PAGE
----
Well, this article wasn’t written to prove things right. And at the same time, it didn’t require a need to convince people to follow what is mentioned. However, as per the rules quoted sometimes – or as they call it, Controversial Articles!
An NRI friend on an Indian vacation once confessed that cheating on wives was heating up among the Indian community in the US, adding with a wicked wink, “just like I am told back home”. The problem he said was not this was happening but that “even we Indians” don’t seem to give a damn about it.
As far as resident Indians are concerned, there is no problem as such because we normally don’t give a damn about anything. But the burning question before all blue-blooded NRIs: Is an extra-marital affair immoral?
Well, the truth is, morally speaking, it is absolutely mandatory! Wait, there’s even better news ahead: The spouses on both sides of the affair are bound to give their consent to it!!
It’s all laid out very nicely and very elaborately in the Bible of Ayn Rand. And practiced to perfection by the Oracle herself.
Remember her characters, John Galt, Dagny Taggart, Hank Rearden (Atlas Shrugged), Howard Roark and Dominique (The Fountainhead)? They show how enjoying extra marital romps needs one to be mercilessly moral.
Of course you could turn around and say that these characters are after all fiction. But what about Ayn Rand herself who unperturbed decided to go ahead and just do it: An extra-marital affair that was morally binding on her, that was absolutely mandatory, and that was in accordance with her highest ideals.
Yes! Now go and grab that copy of Ayn Rand’s bio by Anne C Heller (Ayn Rand and the World She Made). The book is spot on, in revealing Rand inside-out.
Apparently, what happened was, one day before her fiftieth birthday, she bumped into a guy called Nathaniel Branden, 25 years her junior, and suddenly, her moral antenna started working feverishly.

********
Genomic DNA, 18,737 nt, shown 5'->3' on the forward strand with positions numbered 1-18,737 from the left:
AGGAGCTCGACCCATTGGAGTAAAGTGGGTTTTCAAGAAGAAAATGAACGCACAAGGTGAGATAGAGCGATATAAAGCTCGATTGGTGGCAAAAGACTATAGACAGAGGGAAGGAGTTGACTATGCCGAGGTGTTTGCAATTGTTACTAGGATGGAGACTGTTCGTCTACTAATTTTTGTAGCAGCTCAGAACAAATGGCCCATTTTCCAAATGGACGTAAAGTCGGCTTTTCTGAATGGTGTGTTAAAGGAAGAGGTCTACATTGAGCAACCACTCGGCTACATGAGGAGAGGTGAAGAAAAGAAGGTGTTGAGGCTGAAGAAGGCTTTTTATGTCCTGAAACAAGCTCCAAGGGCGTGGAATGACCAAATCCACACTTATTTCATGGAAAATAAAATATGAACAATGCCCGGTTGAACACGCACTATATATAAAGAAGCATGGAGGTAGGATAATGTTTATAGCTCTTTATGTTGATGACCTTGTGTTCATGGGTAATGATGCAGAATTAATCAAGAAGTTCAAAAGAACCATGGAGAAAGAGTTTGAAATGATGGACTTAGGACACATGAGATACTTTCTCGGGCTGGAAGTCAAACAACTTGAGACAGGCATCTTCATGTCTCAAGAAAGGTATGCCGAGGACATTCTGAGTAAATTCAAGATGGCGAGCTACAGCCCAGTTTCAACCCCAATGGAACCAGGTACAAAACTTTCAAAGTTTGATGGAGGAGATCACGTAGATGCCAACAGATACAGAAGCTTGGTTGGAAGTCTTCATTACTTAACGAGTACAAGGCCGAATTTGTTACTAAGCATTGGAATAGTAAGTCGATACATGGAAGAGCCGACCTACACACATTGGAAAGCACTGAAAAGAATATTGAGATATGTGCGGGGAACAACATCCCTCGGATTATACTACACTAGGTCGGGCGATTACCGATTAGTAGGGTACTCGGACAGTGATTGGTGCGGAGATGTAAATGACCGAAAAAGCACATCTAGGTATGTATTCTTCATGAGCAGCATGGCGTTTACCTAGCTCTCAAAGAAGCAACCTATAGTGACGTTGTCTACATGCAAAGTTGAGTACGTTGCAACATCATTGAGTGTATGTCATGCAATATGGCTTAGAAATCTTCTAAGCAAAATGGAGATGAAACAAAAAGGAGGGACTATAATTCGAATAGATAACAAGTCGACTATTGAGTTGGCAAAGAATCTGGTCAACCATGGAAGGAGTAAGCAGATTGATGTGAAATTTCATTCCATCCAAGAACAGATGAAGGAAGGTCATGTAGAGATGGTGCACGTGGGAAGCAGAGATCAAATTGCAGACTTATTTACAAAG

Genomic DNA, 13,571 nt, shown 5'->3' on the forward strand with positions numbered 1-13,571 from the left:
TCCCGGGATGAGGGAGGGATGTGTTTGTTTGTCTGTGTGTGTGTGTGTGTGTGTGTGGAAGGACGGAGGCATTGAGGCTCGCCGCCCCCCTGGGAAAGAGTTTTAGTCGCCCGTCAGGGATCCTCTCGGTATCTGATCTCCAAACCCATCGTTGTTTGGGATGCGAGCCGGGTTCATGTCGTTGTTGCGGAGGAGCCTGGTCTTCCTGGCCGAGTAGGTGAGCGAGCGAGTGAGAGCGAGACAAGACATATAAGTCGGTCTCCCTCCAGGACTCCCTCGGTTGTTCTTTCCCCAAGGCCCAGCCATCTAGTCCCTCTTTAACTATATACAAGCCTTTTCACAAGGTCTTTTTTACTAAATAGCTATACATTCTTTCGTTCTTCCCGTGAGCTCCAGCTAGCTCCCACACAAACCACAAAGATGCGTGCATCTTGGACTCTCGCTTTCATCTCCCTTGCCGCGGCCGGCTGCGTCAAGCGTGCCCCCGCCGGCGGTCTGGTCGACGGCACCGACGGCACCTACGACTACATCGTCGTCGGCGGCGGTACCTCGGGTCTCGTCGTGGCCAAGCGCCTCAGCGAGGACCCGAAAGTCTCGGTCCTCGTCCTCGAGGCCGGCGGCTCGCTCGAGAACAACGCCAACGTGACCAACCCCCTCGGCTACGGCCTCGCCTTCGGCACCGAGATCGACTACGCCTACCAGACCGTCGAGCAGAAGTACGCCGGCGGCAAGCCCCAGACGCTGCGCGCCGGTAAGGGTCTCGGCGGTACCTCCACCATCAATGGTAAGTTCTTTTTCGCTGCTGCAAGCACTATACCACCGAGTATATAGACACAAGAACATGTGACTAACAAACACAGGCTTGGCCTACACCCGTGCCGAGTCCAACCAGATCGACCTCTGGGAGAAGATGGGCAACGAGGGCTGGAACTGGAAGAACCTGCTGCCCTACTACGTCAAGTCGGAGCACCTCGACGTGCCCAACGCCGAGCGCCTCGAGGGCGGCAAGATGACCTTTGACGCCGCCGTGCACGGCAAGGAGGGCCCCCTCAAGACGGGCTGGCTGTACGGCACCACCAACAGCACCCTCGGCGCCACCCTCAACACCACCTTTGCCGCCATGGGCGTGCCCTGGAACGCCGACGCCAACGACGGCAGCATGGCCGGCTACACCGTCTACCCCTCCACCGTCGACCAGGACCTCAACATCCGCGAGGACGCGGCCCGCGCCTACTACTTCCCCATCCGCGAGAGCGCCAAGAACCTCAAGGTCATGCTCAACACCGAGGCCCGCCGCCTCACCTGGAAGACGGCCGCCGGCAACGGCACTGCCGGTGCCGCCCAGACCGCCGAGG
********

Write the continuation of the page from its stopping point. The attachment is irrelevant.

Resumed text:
“Oh, my Galt! You are a genius!” Ayn Rand exclaimed.
Branden tried to look appropriately heroic. “Oh, er, hmmm, uh, alright.”
“My place, two times a week. Any questions?”
“What about my wife, and your husband?”
“I’ll win them over. It’s about page numbers 557 to 621 in Atlas Shrugged, you know, where John Galt’s speech….”
“I agree,” Branden cut in hastily.
The next day, Rand called in the spouses and explained to them her moral predicament. “I found all my values match in Branden. It’s now a moral affair. To know why and how, let me read out page numbers 557 to 621 from Galt’s speech in Atlas Shrugged….”
“We agree!” the spouses said hurriedly.
The Ayn Rand bio also reveals that a great intellectual revolution was brewing in Ayn Rand circles, when news of the moral affair she carried on with Branden broke. Everyone was now falling on everyone’s shoulders, for their share of “moral affairs”. Suddenly, everybody wanted to be Howard Roarks, Dominiques, Galts, and so on.
Rand’s moral science lessons ramp up the demand for extra marital romps. Precisely how does one land up with such a moral affair? A sample reading of Randian philosophy reveals that all it requires is a moral compass, forever on the alert to attract similar values.
Example: A and B are happily married. A finds C very attractive, or finds C likes what he likes (Rand), believes what he believes in (Rand), and can quote John Galt’s speech backwards without pausing for breath (Caution: The speech runs through 90 pages and the smallest word in it is yet to be discovered.), but most important of all, is the first value mentioned (see above).
A goes up to C and enquires whether their values match. C says yes. A is tormented, and delighted, it doesn’t matter anyways. Now, he has to have an affair with C, otherwise, he is morally condemned.
He goes up to his wife, A, and explains the whole thing. A understands, the moral creature that she too is. Ditto C’s husband, D. So A &C meet two times a week in A’s place.
One fine day, that is several years later when C is too old, A suddenly finds their values no more match. “Listen,” A tells C, “we have to call this affair off. You are now too old to be of any value to me.” C understands. “It’s fine by me,” she concedes. “So long as you keep your mouth shut and don’t devalue my value in public.”
And thus, the morality play in life goes on. Eventually, everyone goes around with everyone, until no one can tell a marriage from another, or an affair from another. Moral of the story: Just because Ayn Rand got away with it, don’t think you will.
By KS Muralidharan